Local officials have illegally rejected some candidates for the upcoming national elections and have been generally uncooperative as minor political parties try to participate, according to several minor party officials.
Even more troubling for poorly funded minor political players has been the National Election Committee’s requirement that each party have a war chest of at least $3,750.
“I think the National Election Committee is trying to obstruct the parties that oppose [the government] from participating in the election; NEC has put many difficulties for regulation on the political parties,” said Sun Sokunmealea, secretary-general of the Khmer Front Party.
Sun Sokunmealea added that her party will unlikely be able to raise the money that the NEC has made a requirement and asked that the NEC lower it to 1 million ($252) or 2 million riel ($504).
Even if she did have the money, she might not be able to apply for the elections because commune council officials in her Kandal province refused to issue papers to 20 party candidates, essentially ending their national elections campaign.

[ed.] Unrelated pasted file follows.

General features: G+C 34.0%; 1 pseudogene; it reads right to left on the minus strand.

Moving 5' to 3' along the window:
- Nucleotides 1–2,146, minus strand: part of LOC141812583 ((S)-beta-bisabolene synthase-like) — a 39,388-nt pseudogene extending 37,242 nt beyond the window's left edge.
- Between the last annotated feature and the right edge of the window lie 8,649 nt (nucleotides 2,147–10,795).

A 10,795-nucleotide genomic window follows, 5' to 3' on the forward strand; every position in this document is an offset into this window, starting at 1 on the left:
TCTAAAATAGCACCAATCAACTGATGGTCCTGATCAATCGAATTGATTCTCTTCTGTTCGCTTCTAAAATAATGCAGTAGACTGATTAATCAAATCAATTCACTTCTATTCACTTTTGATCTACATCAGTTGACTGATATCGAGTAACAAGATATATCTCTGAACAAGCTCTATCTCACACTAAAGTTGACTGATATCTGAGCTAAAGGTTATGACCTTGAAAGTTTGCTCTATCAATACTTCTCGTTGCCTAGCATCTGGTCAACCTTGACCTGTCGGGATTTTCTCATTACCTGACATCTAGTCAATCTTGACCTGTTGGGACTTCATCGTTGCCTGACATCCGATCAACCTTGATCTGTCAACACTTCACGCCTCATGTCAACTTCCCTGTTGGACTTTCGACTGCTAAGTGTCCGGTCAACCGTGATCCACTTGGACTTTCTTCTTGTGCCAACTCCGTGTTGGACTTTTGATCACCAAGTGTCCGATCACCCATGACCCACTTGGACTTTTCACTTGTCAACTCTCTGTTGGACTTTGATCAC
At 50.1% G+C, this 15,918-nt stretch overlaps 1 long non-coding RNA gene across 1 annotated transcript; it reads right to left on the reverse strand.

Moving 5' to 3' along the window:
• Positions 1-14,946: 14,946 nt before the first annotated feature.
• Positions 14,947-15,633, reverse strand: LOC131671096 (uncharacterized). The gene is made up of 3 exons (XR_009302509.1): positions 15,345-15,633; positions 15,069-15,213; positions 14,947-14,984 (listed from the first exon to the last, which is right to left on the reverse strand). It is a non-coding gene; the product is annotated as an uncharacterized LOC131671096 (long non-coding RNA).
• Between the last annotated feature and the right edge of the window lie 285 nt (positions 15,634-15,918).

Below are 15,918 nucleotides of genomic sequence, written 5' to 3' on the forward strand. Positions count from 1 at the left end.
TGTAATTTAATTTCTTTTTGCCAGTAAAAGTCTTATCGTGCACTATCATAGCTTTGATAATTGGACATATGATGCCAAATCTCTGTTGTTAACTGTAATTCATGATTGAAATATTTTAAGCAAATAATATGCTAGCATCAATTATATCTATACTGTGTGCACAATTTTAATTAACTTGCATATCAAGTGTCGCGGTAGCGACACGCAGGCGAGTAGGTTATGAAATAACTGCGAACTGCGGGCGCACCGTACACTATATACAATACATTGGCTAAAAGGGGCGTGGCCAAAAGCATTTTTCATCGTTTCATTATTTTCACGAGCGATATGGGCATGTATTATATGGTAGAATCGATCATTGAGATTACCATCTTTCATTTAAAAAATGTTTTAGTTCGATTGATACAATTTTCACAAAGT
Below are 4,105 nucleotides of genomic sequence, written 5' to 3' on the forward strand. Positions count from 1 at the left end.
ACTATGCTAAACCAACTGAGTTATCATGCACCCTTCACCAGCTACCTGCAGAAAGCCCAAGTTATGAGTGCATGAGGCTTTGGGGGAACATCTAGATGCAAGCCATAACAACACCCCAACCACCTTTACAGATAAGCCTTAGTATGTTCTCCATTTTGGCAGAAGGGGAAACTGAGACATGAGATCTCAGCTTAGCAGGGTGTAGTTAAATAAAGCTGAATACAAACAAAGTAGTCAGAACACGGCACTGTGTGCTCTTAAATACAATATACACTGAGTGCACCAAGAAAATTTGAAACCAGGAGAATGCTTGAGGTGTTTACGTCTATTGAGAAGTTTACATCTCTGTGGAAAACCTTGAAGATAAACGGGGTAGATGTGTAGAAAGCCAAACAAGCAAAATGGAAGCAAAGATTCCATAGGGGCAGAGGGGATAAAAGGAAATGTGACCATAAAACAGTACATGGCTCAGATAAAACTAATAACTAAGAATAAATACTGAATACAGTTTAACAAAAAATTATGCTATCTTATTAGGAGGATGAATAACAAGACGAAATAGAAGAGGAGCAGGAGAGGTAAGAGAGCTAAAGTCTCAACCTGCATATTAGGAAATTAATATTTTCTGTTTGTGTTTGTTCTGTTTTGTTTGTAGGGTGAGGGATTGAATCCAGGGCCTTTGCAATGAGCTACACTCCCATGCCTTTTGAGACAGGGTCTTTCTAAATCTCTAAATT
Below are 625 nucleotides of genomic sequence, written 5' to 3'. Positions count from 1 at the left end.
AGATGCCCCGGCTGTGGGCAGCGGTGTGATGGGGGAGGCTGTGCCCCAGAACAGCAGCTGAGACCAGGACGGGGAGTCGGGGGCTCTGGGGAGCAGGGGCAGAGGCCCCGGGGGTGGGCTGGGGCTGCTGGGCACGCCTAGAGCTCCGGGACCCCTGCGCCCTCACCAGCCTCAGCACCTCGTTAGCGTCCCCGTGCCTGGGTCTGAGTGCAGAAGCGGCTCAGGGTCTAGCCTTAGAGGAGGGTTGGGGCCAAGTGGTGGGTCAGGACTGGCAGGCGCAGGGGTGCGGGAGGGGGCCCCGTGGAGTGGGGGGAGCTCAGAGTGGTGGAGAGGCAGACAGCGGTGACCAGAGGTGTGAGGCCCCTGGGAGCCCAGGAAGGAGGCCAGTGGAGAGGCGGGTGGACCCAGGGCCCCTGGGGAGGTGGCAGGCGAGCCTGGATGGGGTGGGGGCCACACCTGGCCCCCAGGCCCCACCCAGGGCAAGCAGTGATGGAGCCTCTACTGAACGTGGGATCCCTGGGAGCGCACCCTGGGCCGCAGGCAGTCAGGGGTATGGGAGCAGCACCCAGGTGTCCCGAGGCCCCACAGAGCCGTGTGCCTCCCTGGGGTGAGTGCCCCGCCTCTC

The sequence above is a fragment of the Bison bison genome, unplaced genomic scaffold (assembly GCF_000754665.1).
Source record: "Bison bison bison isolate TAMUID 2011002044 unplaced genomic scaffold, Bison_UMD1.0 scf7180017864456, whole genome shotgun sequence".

“We tried to ask the commune chief many times to offer a recognition letter for us but they refused; the commune chief said that they don’t have an order from the district level to do that,” Sun Sokunmealea said.
She aired her complaints Saturday while meeting with NEC officials at a routine gathering of political parties meant to instruct them on the NEC application process.
All parties that wish to participate in the July national elections must submit their applications between April 28 and May 17, according to the NEC calendar.
To apply, each party must establish an account at the National Bank of at least $3,750 and get a letter from its commune council proving that the candidates are registered to vote in the upcoming election, according to Ngo Chhay Lieng, deputy NEC chairman.
“The amount of money makes it difficult for my party to participate in the election,” said Moueng Mlubb, a candidate for the minor Khmer Spiritual Aspiration Party. Moreover, he said, commune councilors from the three main political parties “don’t really facilitate” obtaining a recognition letter.